James W. Head
(from the university site)
James Head studies themes of planetary evolution and the role of volcanism and tectonism in the formation and evolution of planetary crusts. Several research projects are underway to determine the nature of what appears to be the catastrophic resurfacing of Venus some 300-500 Ma ago. In collaboration with Marc Parmentier, Paul Hess, and several students, he has been investigating the possibility that the apparently global catastrophic event may have been related to the loss of a vertically accreting depleted mantle layer.
On the web/news bureau, etc.
Themes of planetary evolution and the role of volcanism and tectonism in the formation and evolution of planetary crusts. Several research projects are underway to determine the nature of what appears to be the catastrophic resurfacing of Venus some 300-500 Ma ago. In collaboration with Marc Parmentier, Paul Hess, and several students, Head has been investigating the possibility that the apparently global catastrophic event may have been related to the loss of a vertically accreting depleted mantle layer. Interest in the formation and evolution of volcanic centers and edifices, the formation and evolution of magma reservoirs, and the interaction of growing volcanoes with the surrounding substrate through loading and instability development. Mission Involvement: A member of the Galileo Solid State Imaging Team, examining images from the two Earth-Moon encounters and the two asteroid encounters. Participating scientist activities on the Russian Mars 96 and Mars 98 missions include being a co-investigator on the German camera. The phenomenally successful Magellan mission successfully mapped over 95% of the surface of Venus and acquired high-resolution gravity data before terminating in the Fall of 1994. Involvement with the Mars Surveyor Mission includes participation in the Mars Orbiting Laser Altimeter experiment, which will acquire a global topographic map of Mars which will be extremely useful in the study of geological processes and internal structure of the planet.
Honors and Awards
Geological Sciences 5
Mars, Moon and the Earth
Geological Sciences 286
Geological Sciences 291/292, sec. 06
Problems in Antarctic Dry Valley Geoscience
GEOLOGICAL SCIENCES AT BROWN UNIVERSITY
JAMES W. HEAD, III
Lincoln Field Building, Room 104
Research in progress relates both to 1) understanding the fundamental physical aspects of geological processes operating on the planets and satellites and, 2) the application of this knowledge to deconvolving the complex signal of the history of the planet contained in the geological record. Also addressed is the comparison of processes and histories of each planet, including the Earth (for example, what were the important factors governing the first two billion years of planetary history?). Recently, specific emphasis has been placed on the following areas:
1) Volcanism and the Earth's seafloor as a planetary environment:
Theoretical modeling of the ascent and eruption of magma in the high-pressure deep seafloor environment (equivalent to that of Venus) and understanding the transition to shallower submarine and subaerial volcanism; analysis of basic theory and comparison to images and topographic data obtained on oceanic cruises and deep submersible dives. Fieldwork includes deep-sea submersible dives (Alvin, Pieces) and ROV explanation.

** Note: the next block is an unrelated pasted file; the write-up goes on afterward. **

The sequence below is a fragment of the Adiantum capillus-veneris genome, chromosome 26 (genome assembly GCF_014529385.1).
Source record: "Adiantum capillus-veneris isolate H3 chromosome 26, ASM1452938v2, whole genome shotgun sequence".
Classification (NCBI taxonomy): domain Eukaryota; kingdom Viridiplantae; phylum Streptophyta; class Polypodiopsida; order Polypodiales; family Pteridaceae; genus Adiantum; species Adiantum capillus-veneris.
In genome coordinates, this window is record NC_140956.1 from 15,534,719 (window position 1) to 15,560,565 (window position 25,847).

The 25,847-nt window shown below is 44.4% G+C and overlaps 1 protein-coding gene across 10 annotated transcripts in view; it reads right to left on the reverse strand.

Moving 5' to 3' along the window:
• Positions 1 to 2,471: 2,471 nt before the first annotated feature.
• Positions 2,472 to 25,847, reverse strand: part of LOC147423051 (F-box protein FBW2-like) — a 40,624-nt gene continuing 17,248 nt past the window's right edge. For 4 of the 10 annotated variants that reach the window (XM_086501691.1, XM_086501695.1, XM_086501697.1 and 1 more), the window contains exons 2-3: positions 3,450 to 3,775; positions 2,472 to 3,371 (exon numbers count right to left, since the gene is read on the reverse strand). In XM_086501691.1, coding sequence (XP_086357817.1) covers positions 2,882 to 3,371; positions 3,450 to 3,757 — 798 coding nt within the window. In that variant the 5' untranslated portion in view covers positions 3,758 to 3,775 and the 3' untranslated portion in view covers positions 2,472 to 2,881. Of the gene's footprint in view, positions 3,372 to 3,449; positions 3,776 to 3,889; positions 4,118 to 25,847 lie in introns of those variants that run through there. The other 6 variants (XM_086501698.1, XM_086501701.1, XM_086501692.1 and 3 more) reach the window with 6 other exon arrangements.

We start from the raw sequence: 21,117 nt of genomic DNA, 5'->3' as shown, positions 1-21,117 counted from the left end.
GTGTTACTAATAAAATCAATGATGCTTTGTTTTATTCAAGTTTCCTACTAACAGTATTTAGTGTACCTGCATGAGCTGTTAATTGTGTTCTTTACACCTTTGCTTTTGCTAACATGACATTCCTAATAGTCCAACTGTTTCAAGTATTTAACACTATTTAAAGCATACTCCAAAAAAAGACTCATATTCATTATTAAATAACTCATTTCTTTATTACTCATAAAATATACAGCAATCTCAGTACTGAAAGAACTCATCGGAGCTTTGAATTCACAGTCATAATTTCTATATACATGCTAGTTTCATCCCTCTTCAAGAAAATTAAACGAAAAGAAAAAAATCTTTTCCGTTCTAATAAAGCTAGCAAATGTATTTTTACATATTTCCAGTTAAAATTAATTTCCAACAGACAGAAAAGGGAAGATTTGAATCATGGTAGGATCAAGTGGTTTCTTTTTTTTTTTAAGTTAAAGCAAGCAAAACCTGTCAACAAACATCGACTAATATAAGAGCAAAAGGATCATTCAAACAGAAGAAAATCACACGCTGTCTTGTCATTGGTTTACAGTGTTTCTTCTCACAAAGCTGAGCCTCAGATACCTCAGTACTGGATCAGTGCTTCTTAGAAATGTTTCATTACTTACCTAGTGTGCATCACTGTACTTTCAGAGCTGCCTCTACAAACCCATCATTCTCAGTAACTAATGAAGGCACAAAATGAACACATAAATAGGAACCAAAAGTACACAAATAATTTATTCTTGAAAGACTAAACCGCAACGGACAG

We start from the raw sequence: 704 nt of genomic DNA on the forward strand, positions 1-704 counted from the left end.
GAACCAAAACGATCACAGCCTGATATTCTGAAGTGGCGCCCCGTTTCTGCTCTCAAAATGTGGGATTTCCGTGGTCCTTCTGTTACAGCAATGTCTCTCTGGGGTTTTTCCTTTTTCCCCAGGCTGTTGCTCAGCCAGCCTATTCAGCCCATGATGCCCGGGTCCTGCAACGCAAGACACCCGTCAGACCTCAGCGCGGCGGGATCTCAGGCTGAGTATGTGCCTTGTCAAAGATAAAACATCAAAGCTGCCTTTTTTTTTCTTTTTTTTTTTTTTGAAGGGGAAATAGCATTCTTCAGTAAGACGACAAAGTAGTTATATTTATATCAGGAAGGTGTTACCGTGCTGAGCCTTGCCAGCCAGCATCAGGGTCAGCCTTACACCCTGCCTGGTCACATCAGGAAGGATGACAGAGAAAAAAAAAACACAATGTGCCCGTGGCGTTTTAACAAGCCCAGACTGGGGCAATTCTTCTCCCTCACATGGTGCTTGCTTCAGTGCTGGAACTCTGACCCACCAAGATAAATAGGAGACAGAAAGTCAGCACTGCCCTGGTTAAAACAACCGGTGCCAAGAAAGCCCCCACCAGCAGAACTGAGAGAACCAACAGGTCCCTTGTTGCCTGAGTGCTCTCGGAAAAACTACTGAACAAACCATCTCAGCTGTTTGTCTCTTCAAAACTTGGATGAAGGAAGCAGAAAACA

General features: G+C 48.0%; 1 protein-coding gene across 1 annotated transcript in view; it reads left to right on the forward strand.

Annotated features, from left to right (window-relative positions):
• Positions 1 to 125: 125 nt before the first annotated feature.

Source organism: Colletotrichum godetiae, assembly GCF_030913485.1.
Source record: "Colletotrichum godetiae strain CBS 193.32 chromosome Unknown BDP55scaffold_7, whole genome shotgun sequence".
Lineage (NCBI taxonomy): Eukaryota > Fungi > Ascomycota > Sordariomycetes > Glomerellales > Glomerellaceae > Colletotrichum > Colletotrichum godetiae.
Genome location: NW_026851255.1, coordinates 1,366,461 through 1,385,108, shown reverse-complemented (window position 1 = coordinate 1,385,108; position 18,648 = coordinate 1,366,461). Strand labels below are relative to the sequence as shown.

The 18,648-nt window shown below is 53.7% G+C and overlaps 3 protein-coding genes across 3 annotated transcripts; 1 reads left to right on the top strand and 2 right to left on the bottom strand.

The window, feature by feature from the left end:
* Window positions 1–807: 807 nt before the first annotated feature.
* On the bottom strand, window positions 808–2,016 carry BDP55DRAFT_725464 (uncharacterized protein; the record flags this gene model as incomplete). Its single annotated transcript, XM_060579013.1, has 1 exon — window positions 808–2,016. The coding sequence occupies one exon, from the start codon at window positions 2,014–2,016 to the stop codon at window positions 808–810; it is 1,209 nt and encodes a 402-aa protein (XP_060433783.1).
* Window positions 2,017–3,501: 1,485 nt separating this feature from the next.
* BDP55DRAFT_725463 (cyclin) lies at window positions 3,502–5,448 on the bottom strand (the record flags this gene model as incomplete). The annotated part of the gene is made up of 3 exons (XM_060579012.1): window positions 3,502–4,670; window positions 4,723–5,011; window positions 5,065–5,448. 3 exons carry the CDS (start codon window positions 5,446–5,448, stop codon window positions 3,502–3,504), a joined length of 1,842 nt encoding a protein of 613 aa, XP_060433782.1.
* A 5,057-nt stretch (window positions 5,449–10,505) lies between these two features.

2) Interpretation of the tectonics of Venus and implications for Earth:
Documentation of the geological history of Venus and its tectonic and volcanic processes, assessment of possible catastrophic and episodic volcanic and tectonic activity, and analysis of implications for the formation of continents on Earth and the processes that might have initiated plate tectonics on our own planet.
3) Crustal formation and evolution on one-plate planets:
How do crusts form and evolve? Analysis of secondary and tertiary crust on Mars, Venus and the Earth's Moon and assessment of implications for Mercury and early Earth.
4) Volcanism and tectonics on outer planet satellites:
Analysis of the characteristics and history of the Galilean satellites, Io, Europa, Ganymede, and Callisto with emphasis on volcanic and tectonic processes and comparative geological and thermal histories of these satellites. Application of this knowledge to other outer planet satellites.
5) Geological evolution of Mars:
What are the major factors in the geological evolution of Mars, and how does Mars differ from the other terrestrial planetary bodies? What role does volcanism play in the resurfacing of the planet and in crustal formation and evolution? How does volcanism create shallow crustal situations (e.g., dike emplacement, heating, melting of ground ice) that might be conducive to the production of environments favorable to life? Where might these sites be located on Mars? How do volcanic processes interact with subsurface water, the cryosphere, and surface glacial and volatile-rich deposits?
The History of Water on Mars: What is the nature of the martian hydrological cycle and how has it changed with time? What is the evidence for the presence of large standing bodies of water in the history of Mars and what was the fate of any such water? What is the nature of the cryosphere and how has it changed with time? What is the history of the water table? How is the history of water linked to environments conducive to life?